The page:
Levinas and the Trauma of Responsibility: The Ethical Significance of Time

By Cynthia D. Coe | Go to book overview

1
Deformalizing Time

IN A 1988 interview, Levinas claims that the “essential theme of my research is the deformalization of the notion of time” (OUJ 232). At first glance, this identification of time as his “essential theme” seems counterintuitive, given his steadfast focus on the nature of responsibility and the subject’s relation to alterity. However, how we understand time shapes how we understand the self, and Levinas argues that a formal conception of time supports the modern ideal of autonomous subjectivity. Time can be seen as either enabling or disrupting the position of the subject as a detached knower and willful agent in the world. In the first case, time is the linear framework within which we can make sense of experience and act on the basis of that knowledge, but in the latter, the subject is caught up in the movement of time in ways that cannot be overcome.

This chapter will examine what Levinas means by this phrase, the “deformalization of the notion of time,” as a way of tracing the enduring significance of time in Levinas’s understanding of subjectivity and alterity. In that 1988 statement, he clearly means the “deformalization of time” in the objective genitive—that our conception of time should be deformalized, or revised to recognize time in its ethical significance, rather than merely as a structure of experience. But that revision results in the deformalization of time in the sense of the subjective genitive: that diachronous time has the effect of deforming the fundamental activity of intentionality.

The first section of this chapter discusses the formal conceptions of time that Levinas rejects, specifically in the work of Aristotle and Kant, where time functions as a neutral order within which experience unfolds. In these models, time has no particular significance for the subject but is merely the structure for the content of our experience. In contesting these accounts of time, Levinas builds on the work of Bergson, Husserl, Heidegger, and Rosenzweig, who in their various approaches retrieve the lived significance of time in its becoming.1 But Lévinas takes a more radical approach by arguing that the meaning of time is not the possibility of free will outside of a spatialized, mechanistic world; the intentional integration of past, present, and future; my own being-toward-death; or the disclosure of a spiritual order of creation, revelation, and redemption. Instead, time has an ethical significance that dismantles my ability to comprehend the other. In arising out of an “immemorial past,” responsibility cannot be made fully present to consciousness. Its hold on the self therefore emerges unexpectedly, introducing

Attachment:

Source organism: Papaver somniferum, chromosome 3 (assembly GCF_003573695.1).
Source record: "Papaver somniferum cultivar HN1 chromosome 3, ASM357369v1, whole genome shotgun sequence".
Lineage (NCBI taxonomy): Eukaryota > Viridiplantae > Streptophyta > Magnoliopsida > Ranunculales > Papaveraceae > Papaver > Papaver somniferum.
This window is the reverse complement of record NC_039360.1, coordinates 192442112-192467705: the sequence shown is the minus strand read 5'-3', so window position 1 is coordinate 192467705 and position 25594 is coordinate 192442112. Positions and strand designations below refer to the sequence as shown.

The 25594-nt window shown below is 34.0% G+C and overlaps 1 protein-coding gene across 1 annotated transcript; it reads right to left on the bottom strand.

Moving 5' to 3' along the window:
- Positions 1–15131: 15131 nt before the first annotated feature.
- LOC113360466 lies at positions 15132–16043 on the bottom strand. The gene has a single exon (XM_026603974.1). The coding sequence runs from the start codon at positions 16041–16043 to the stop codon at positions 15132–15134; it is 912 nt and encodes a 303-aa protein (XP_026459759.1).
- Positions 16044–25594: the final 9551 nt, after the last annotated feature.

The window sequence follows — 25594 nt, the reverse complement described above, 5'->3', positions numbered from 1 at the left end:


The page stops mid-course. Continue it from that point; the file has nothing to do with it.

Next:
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Levinas and the Trauma of Responsibility: The Ethical Significance of Time
Table of contents

Table of contents

  • Title Page iii
  • Contents v
  • Acknowledgments vii
  • Introduction - Intrigues of Time ix
  • Abbreviations xxi
  • 1 - Deformalizing Time 1
  • 2 - The Traumatic Impact of Deformalized Time 19
  • 3 - The Method of an-Archeology 39
  • 4 - Between Theodicy and Despair 73
  • 5 - The Sobering Up of Oedipus 101
  • 6 - Anxieties of Incarnation 129
  • 7 - Rethinking Death on the Basis of Time 159
  • 8 - Animals and Creatures 187
  • Conclusion - Inheriting the Thought of Diachrony 219
  • Bibliography 233
  • Index 245
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